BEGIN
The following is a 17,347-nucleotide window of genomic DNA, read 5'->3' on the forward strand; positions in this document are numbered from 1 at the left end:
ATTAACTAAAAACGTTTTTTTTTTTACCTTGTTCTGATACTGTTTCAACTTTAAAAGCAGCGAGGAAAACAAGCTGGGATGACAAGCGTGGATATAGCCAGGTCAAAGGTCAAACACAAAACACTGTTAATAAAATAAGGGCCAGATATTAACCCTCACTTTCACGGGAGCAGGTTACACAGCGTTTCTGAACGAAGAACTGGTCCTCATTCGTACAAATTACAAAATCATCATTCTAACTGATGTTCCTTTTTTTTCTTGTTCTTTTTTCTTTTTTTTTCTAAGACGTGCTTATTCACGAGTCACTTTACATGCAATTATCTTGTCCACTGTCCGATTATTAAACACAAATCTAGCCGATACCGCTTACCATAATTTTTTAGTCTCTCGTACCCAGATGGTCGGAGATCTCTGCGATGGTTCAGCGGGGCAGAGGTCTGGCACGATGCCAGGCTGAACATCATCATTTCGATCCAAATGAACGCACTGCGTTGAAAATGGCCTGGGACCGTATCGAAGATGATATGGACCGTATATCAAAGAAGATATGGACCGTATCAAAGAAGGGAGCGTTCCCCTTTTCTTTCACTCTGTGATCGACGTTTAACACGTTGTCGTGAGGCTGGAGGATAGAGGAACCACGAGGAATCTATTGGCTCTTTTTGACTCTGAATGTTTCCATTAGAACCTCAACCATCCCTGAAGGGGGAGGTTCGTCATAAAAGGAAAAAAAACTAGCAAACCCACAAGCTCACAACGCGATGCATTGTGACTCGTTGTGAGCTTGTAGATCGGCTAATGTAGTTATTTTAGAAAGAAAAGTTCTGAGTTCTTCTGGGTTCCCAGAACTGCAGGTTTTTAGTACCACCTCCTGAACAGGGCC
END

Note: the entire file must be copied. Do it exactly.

The following is a 17,347-nucleotide window of genomic DNA, read 5'->3' on the forward strand; positions in this document are numbered from 1 at the left end:
ATTAACTAAAAACGTTTTTTTTTTTACCTTGTTCTGATACTGTTTCAACTTTAAAAGCAGCGAGGAAAACAAGCTGGGATGACAAGCGTGGATATAGCCAGGTCAAAGGTCAAACACAAAACACTGTTAATAAAATAAGGGCCAGATATTAACCCTCACTTTCACGGGAGCAGGTTACACAGCGTTTCTGAACGAAGAACTGGTCCTCATTCGTACAAATTACAAAATCATCATTCTAACTGATGTTCCTTTTTTTTCTTGTTCTTTTTTCTTTTTTTTTCTAAGACGTGCTTATTCACGAGTCACTTTACATGCAATTATCTTGTCCACTGTCCGATTATTAAACACAAATCTAGCCGATACCGCTTACCATAATTTTTTAGTCTCTCGTACCCAGATGGTCGGAGATCTCTGCGATGGTTCAGCGGGGCAGAGGTCTGGCACGATGCCAGGCTGAACATCATCATTTCGATCCAAATGAACGCACTGCGTTGAAAATGGCCTGGGACCGTATCGAAGATGATATGGACCGTATATCAAAGAAGATATGGACCGTATCAAAGAAGGGAGCGTTCCCCTTTTCTTTCACTCTGTGATCGACGTTTAACACGTTGTCGTGAGGCTGGAGGATAGAGGAACCACGAGGAATCTATTGGCTCTTTTTGACTCTGAATGTTTCCATTAGAACCTCAACCATCCCTGAAGGGGGAGGTTCGTCATAAAAGGAAAAAAAACTAGCAAACCCACAAGCTCACAACGCGATGCATTGTGACTCGTTGTGAGCTTGTAGATCGGCTAATGTAGTTATTTTAGAAAGAAAAGTTCTGAGTTCTTCTGGGTTCCCAGAACTGCAGGTTTTTAGTACCACCTCCTGAACAGGGCC